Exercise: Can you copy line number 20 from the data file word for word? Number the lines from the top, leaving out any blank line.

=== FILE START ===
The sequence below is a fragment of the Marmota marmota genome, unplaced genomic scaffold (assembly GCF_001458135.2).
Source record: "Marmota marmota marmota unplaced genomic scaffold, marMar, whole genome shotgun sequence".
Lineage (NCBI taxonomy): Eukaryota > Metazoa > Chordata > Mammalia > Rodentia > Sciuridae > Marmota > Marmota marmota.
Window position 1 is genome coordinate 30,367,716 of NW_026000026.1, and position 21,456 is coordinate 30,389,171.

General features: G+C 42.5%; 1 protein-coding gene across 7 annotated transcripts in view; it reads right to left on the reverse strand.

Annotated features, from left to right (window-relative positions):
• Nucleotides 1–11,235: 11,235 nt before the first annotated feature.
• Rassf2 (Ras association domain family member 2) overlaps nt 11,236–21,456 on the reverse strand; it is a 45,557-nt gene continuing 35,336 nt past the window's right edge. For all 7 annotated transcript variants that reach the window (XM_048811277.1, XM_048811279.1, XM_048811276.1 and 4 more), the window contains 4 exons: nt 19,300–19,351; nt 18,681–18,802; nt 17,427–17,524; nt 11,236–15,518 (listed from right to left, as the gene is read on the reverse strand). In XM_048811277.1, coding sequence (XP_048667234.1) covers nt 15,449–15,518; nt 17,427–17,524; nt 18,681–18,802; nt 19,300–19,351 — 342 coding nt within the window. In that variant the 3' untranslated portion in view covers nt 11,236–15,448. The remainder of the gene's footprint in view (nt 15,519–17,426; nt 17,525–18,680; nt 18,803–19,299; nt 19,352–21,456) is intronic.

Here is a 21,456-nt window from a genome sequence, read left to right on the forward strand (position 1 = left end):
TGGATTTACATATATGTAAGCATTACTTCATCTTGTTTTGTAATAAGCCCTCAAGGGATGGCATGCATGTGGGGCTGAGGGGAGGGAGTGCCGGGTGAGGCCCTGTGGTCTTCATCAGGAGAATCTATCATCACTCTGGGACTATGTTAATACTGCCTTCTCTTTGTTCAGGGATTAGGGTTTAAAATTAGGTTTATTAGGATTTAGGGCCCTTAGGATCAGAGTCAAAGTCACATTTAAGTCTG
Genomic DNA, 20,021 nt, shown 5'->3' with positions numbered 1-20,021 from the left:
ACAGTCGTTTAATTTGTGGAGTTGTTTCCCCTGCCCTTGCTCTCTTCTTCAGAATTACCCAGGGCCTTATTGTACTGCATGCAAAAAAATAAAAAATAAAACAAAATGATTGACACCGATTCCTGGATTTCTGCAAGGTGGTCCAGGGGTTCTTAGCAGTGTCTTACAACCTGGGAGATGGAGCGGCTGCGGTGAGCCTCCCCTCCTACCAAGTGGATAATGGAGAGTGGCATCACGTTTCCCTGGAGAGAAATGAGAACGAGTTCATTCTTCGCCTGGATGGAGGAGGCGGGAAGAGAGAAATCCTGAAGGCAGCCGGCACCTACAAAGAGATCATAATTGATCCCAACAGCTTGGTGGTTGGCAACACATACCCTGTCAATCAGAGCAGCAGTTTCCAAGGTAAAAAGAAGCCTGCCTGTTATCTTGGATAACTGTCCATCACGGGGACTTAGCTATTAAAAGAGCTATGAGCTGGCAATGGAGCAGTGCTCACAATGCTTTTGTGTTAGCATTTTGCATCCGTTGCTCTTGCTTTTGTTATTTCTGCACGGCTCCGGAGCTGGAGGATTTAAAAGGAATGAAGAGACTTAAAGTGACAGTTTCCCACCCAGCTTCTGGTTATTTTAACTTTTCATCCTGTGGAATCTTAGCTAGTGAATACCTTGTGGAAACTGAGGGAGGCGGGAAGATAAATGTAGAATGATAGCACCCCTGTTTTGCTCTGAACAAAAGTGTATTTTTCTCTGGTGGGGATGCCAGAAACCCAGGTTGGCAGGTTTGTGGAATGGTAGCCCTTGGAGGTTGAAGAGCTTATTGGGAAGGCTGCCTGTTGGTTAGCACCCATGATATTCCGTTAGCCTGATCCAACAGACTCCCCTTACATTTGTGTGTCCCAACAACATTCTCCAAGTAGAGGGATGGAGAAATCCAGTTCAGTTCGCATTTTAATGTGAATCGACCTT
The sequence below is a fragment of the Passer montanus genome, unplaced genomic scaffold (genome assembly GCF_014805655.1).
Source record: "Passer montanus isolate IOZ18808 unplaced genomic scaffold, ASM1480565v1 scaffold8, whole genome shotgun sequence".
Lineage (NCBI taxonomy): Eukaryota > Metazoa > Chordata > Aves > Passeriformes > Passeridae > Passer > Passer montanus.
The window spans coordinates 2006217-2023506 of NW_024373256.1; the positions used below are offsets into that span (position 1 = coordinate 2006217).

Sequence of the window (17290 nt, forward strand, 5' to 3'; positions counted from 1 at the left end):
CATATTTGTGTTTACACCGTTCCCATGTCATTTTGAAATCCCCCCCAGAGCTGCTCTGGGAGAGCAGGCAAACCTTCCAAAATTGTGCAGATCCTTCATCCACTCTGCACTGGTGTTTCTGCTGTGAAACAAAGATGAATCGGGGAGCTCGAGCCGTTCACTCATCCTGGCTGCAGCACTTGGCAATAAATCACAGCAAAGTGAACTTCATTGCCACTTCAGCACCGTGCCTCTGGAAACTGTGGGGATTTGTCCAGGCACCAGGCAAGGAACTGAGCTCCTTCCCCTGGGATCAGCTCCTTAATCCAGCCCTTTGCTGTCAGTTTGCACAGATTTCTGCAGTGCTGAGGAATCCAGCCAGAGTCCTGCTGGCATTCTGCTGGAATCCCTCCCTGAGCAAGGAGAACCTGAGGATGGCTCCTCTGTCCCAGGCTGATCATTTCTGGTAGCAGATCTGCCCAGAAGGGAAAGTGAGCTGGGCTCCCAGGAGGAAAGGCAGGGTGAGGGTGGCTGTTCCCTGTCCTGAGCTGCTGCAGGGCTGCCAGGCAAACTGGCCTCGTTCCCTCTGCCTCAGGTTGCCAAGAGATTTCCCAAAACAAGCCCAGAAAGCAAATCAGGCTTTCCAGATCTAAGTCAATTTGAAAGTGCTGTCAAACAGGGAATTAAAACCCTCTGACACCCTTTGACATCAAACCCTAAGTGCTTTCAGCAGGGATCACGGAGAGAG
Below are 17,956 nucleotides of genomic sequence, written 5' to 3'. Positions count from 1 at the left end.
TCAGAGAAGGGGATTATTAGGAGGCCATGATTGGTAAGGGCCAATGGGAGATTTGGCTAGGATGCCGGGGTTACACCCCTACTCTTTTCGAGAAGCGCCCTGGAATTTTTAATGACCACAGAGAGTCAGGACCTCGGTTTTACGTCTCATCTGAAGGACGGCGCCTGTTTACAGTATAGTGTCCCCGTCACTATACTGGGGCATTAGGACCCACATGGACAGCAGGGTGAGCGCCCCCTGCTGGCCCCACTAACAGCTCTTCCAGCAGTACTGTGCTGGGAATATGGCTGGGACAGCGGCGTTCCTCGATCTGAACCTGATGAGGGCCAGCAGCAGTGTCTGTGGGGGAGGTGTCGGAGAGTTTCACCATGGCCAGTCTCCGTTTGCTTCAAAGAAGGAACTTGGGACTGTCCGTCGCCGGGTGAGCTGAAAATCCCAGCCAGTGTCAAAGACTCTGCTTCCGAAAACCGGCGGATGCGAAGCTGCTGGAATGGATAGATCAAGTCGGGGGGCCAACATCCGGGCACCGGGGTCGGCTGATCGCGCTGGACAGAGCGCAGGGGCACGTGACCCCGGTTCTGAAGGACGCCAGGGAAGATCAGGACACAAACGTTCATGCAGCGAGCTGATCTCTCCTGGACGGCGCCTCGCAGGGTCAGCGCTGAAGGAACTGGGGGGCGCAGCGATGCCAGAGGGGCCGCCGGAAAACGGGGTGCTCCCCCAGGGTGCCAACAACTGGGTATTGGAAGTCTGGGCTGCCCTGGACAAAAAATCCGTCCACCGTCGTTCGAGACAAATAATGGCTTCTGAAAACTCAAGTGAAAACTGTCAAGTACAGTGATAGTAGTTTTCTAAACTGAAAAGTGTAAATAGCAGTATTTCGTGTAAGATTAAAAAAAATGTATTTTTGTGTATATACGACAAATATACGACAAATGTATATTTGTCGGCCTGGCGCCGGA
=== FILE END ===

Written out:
TCAGAGAAGGGGATTATTAGGAGGCCATGATTGGTAAGGGCCAATGGGAGATTTGGCTAGGATGCCGGGGTTACACCCCTACTCTTTTCGAGAAGCGCCCTGGAATTTTTAATGACCACAGAGAGTCAGGACCTCGGTTTTACGTCTCATCTGAAGGACGGCGCCTGTTTACAGTATAGTGTCCCCGTCACTATACTGGGGCATTAGGACCCACATGGACAGCAGGGTGAGCGCCCCCTGCTGGCCCCACTAACAGCTCTTCCAGCAGTACTGTGCTGGGAATATGGCTGGGACAGCGGCGTTCCTCGATCTGAACCTGATGAGGGCCAGCAGCAGTGTCTGTGGGGGAGGTGTCGGAGAGTTTCACCATGGCCAGTCTCCGTTTGCTTCAAAGAAGGAACTTGGGACTGTCCGTCGCCGGGTGAGCTGAAAATCCCAGCCAGTGTCAAAGACTCTGCTTCCGAAAACCGGCGGATGCGAAGCTGCTGGAATGGATAGATCAAGTCGGGGGGCCAACATCCGGGCACCGGGGTCGGCTGATCGCGCTGGACAGAGCGCAGGGGCACGTGACCCCGGTTCTGAAGGACGCCAGGGAAGATCAGGACACAAACGTTCATGCAGCGAGCTGATCTCTCCTGGACGGCGCCTCGCAGGGTCAGCGCTGAAGGAACTGGGGGGCGCAGCGATGCCAGAGGGGCCGCCGGAAAACGGGGTGCTCCCCCAGGGTGCCAACAACTGGGTATTGGAAGTCTGGGCTGCCCTGGACAAAAAATCCGTCCACCGTCGTTCGAGACAAATAATGGCTTCTGAAAACTCAAGTGAAAACTGTCAAGTACAGTGATAGTAGTTTTCTAAACTGAAAAGTGTAAATAGCAGTATTTCGTGTAAGATTAAAAAAAATGTATTTTTGTGTATATACGACAAATATACGACAAATGTATATTTGTCGGCCTGGCGCCGGA